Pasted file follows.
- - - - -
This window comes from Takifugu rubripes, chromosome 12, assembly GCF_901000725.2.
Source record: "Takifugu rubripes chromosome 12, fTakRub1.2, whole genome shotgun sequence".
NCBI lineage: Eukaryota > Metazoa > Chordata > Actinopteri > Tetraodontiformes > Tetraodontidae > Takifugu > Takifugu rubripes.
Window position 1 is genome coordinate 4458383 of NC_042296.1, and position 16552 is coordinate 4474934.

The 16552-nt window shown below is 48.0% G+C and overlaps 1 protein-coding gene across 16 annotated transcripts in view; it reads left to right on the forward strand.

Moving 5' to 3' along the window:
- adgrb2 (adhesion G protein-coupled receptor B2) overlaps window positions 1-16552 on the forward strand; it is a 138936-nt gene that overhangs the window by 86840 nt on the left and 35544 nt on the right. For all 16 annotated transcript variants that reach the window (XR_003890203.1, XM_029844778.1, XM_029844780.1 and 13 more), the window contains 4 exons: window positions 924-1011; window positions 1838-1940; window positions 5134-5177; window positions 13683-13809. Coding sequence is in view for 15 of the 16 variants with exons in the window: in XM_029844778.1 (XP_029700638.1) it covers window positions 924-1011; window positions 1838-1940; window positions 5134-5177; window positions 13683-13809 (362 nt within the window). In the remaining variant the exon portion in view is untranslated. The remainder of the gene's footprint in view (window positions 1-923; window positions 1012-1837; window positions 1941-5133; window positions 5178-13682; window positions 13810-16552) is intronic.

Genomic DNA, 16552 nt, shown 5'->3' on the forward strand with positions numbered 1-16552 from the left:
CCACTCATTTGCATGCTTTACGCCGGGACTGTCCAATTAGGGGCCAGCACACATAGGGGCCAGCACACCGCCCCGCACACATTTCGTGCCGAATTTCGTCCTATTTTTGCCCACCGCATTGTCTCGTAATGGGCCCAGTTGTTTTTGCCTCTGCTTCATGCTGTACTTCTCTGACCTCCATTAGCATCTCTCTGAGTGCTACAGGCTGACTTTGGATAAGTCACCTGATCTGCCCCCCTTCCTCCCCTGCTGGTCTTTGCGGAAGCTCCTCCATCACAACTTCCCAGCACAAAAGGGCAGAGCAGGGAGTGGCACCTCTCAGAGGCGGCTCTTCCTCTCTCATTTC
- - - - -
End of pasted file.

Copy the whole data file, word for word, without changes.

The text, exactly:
This window comes from Takifugu rubripes, chromosome 12, assembly GCF_901000725.2.
Source record: "Takifugu rubripes chromosome 12, fTakRub1.2, whole genome shotgun sequence".
NCBI lineage: Eukaryota > Metazoa > Chordata > Actinopteri > Tetraodontiformes > Tetraodontidae > Takifugu > Takifugu rubripes.
Window position 1 is genome coordinate 4458383 of NC_042296.1, and position 16552 is coordinate 4474934.

The 16552-nt window shown below is 48.0% G+C and overlaps 1 protein-coding gene across 16 annotated transcripts in view; it reads left to right on the forward strand.

Moving 5' to 3' along the window:
- adgrb2 (adhesion G protein-coupled receptor B2) overlaps window positions 1-16552 on the forward strand; it is a 138936-nt gene that overhangs the window by 86840 nt on the left and 35544 nt on the right. For all 16 annotated transcript variants that reach the window (XR_003890203.1, XM_029844778.1, XM_029844780.1 and 13 more), the window contains 4 exons: window positions 924-1011; window positions 1838-1940; window positions 5134-5177; window positions 13683-13809. Coding sequence is in view for 15 of the 16 variants with exons in the window: in XM_029844778.1 (XP_029700638.1) it covers window positions 924-1011; window positions 1838-1940; window positions 5134-5177; window positions 13683-13809 (362 nt within the window). In the remaining variant the exon portion in view is untranslated. The remainder of the gene's footprint in view (window positions 1-923; window positions 1012-1837; window positions 1941-5133; window positions 5178-13682; window positions 13810-16552) is intronic.

Genomic DNA, 16552 nt, shown 5'->3' on the forward strand with positions numbered 1-16552 from the left:
CCACTCATTTGCATGCTTTACGCCGGGACTGTCCAATTAGGGGCCAGCACACATAGGGGCCAGCACACCGCCCCGCACACATTTCGTGCCGAATTTCGTCCTATTTTTGCCCACCGCATTGTCTCGTAATGGGCCCAGTTGTTTTTGCCTCTGCTTCATGCTGTACTTCTCTGACCTCCATTAGCATCTCTCTGAGTGCTACAGGCTGACTTTGGATAAGTCACCTGATCTGCCCCCCTTCCTCCCCTGCTGGTCTTTGCGGAAGCTCCTCCATCACAACTTCCCAGCACAAAAGGGCAGAGCAGGGAGTGGCACCTCTCAGAGGCGGCTCTTCCTCTCTCATTTC